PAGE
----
Mirela Baciak | Curator, Writer
Mirela Baciak is a curator and writer in the field of visual arts. She is interested in the systems of transaction that are used for profit around the globe, and in crisis as an inherent quality of things that makes them more volatile. The aim of her practice is to address the contradictions between human needs in terms of ethics and neoliberal conditions on both a theoretical and practical level. Her projects take formats commonly used in art-based knowledge articulation and communication in the present day, such as publications, lecture-performances, exhibitions, symposiums, screenings, or workshops.
During the talk, she will present a selection of curatorial projects realized within two recurring large-scale festivals that she worked for: Public Art Munich (2018) and steirischer herbst‘ 19: GRAND HOTEL ABYSS. She will concentrate on performative projects in public space that critically engaged the with the local context.
Public Art Munich
Public Art Munich was launched in 2013. For its first edition, the Scandinavian artist duo Elmgreen & Dragset curated a wide-ranging temporary art project in the center of Munich, contributing to a renewed debate about the concept of public space today. The exhibition A Space Called Public/Hoffentlich Öffentlich was accompanied by a series of public lectures and an extensive catalogue.
The second edition of Public Art Munich took place from April to July 2018 as a time-based program inviting artists from various countries to develop new commissions related to Munich. Projects will be performative in nature and will include, among other things, a congress, a one-day citizen orchestra, temporary installations, and architectural pop-up interventions. Participating artists came from the fields of visual arts, filmmaking, opera and music, architecture, theater, and theory. Each of the projects will be developed with a local partner and accompanied by a public program. With a budget of EUR 1.1 million, the program represents a clear cultural and political commitment by the city council to engage contemporary art as a catalyst for urban development and civic discourse. This is especially crucial given how digitalization, privatization, and global commerce have increasingly transformed the concept of “the public.”
steirischer herbst was founded in the pivotal year of 1968, in opposition to the resurgence of nationalist cultural initiatives gaining traction at the time. This founding moment drew upon a tradition of international modernism in music, theater, and visual art—which the Nazis had labeled “degenerate” three decades before—and the belief that it could (still) provide a bulwark against the deep-seated remnants of the totalitarian mentality in the world. steirischer herbst would appear on the scene with the unexpected force of an earthquake, cutting across the wholesome idea of a cultural “autumn harvest” in a region very proud of its wine and fruit. It would enchant, confound, and shock audiences out of their complacency, in the seemingly placid former retirement-capital of the Hapsburg monarchy.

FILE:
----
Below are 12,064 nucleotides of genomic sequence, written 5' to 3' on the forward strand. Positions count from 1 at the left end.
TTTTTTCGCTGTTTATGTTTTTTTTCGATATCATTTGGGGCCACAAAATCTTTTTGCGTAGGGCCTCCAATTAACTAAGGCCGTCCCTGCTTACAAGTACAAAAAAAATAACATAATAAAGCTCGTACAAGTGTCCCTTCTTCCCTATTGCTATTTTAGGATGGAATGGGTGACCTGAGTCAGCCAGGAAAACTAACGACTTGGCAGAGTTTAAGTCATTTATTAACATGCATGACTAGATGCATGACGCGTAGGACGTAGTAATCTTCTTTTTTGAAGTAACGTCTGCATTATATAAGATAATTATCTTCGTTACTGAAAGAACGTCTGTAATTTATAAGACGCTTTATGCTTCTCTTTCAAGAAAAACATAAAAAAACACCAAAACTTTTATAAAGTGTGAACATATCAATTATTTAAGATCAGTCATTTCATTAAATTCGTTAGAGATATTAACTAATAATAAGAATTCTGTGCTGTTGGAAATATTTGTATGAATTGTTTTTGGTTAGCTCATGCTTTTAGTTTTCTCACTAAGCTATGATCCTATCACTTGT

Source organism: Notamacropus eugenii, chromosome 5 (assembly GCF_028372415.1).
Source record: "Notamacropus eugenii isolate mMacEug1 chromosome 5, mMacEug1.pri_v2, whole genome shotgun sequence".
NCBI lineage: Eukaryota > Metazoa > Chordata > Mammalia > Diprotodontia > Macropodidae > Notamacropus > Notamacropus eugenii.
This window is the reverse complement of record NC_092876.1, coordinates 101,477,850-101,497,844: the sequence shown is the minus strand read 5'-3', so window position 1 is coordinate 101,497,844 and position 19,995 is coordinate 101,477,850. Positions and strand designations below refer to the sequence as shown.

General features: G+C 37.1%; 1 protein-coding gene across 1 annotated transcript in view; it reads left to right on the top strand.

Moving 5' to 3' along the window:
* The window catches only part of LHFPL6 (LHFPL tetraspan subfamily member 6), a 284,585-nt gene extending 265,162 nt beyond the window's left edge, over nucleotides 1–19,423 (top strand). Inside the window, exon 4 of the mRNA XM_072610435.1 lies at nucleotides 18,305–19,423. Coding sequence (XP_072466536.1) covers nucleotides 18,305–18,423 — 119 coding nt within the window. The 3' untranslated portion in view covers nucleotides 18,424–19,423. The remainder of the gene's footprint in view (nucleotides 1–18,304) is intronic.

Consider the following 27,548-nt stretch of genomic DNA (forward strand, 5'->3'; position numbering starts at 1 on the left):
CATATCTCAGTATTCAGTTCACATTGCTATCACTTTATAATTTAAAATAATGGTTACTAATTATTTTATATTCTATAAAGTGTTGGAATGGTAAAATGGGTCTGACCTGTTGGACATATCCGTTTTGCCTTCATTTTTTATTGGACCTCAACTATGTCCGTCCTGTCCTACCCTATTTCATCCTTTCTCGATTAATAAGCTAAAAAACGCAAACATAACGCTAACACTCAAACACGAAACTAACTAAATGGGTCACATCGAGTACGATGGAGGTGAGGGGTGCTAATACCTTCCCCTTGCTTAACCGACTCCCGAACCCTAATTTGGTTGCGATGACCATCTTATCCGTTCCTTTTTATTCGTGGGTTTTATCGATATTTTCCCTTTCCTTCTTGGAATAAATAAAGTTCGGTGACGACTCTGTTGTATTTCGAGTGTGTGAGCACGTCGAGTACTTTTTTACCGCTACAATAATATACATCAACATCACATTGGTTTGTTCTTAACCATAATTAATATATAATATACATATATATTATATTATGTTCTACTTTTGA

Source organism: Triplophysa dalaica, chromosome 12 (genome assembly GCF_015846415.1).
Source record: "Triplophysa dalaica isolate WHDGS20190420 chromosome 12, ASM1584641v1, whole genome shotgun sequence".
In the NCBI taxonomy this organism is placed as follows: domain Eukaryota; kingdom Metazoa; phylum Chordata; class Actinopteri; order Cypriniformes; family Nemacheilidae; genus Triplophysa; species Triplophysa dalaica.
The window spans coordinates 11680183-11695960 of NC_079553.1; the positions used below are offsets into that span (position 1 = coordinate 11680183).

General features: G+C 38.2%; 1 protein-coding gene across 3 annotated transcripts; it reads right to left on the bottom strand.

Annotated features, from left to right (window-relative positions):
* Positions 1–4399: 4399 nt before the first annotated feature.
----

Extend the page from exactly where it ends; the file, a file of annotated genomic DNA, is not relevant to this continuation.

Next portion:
From its very beginning, steirischer herbst stood out as one of the world’s few interdisciplinary art festivals, long before the fashionable overuse of the term. Fostering dialogue between the arts by combining aesthetic positions with theoretical reflection, the festival’s various iterations have integrated visual art, music, art in public space, theater, performance, new media, literature, and everything in between, with an emphasis on one field or the other varying over the years. Useful disruption and productive conflict have always been part of steirischer herbst—an institution that has sparked dialogue time and again throughout its history. Every autumn since its founding half a century ago, the festival has provided a platform for new productions, provoking and shaping public debates in a variety of forms across disciplines and media. Reinventing itself many times over, steirischer herbst has always redefined the terms of the conversation about what culture might mean in a changing contemporaneity, as seen in Graz, Austria’s second most populous city.
Mirela Baciak (born 1987, Warsaw, Poland) is a curator and writer in the field of visual arts. She graduated from the Critical Studies department at the Academy of Fine Arts in Vienna and currently works as a curator at the steirischer herbst festival in Graz – a large scale festival with a strong focus on performance and work in public space. Recently she curated the exhibition Nature \ nature at Kunstraum Niederösterreich (2019), was assistant curator at Public Art Munich (2018), Curator-in-Residence at CCA Ujazdowski Castle in Warsaw (2018), Talks Fellow at the Dhaka Art Summit (2018), and kültür gemma fellow at Kunsthalle Wien (2017). She also worked as a managing editor of the reader Curating the City. Public Art Munich 2018, as well as I Can’t Work Like This. A Reader on Boycotts and Contemporary Art (2017), and writes occasionally for art magazines.